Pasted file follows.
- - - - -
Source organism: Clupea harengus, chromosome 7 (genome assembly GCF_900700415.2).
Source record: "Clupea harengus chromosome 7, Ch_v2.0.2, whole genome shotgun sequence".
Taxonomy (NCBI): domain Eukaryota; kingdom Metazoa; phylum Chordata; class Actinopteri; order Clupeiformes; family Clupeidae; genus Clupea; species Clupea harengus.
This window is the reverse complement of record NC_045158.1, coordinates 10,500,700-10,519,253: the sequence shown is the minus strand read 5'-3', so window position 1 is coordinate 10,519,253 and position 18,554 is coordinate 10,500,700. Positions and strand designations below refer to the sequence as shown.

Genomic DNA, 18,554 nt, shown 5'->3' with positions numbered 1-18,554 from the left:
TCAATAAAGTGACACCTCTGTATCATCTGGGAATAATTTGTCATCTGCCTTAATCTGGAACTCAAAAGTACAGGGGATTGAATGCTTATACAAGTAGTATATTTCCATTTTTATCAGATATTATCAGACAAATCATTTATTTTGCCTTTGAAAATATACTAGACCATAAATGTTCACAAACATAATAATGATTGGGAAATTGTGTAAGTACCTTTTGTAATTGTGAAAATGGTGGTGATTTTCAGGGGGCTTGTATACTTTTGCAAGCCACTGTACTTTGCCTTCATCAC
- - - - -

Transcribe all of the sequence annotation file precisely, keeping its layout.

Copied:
Source organism: Clupea harengus, chromosome 7 (genome assembly GCF_900700415.2).
Source record: "Clupea harengus chromosome 7, Ch_v2.0.2, whole genome shotgun sequence".
Taxonomy (NCBI): domain Eukaryota; kingdom Metazoa; phylum Chordata; class Actinopteri; order Clupeiformes; family Clupeidae; genus Clupea; species Clupea harengus.
This window is the reverse complement of record NC_045158.1, coordinates 10,500,700-10,519,253: the sequence shown is the minus strand read 5'-3', so window position 1 is coordinate 10,519,253 and position 18,554 is coordinate 10,500,700. Positions and strand designations below refer to the sequence as shown.

Genomic DNA, 18,554 nt, shown 5'->3' with positions numbered 1-18,554 from the left:
TCAATAAAGTGACACCTCTGTATCATCTGGGAATAATTTGTCATCTGCCTTAATCTGGAACTCAAAAGTACAGGGGATTGAATGCTTATACAAGTAGTATATTTCCATTTTTATCAGATATTATCAGACAAATCATTTATTTTGCCTTTGAAAATATACTAGACCATAAATGTTCACAAACATAATAATGATTGGGAAATTGTGTAAGTACCTTTTGTAATTGTGAAAATGGTGGTGATTTTCAGGGGGCTTGTATACTTTTGCAAGCCACTGTACTTTGCCTTCATCAC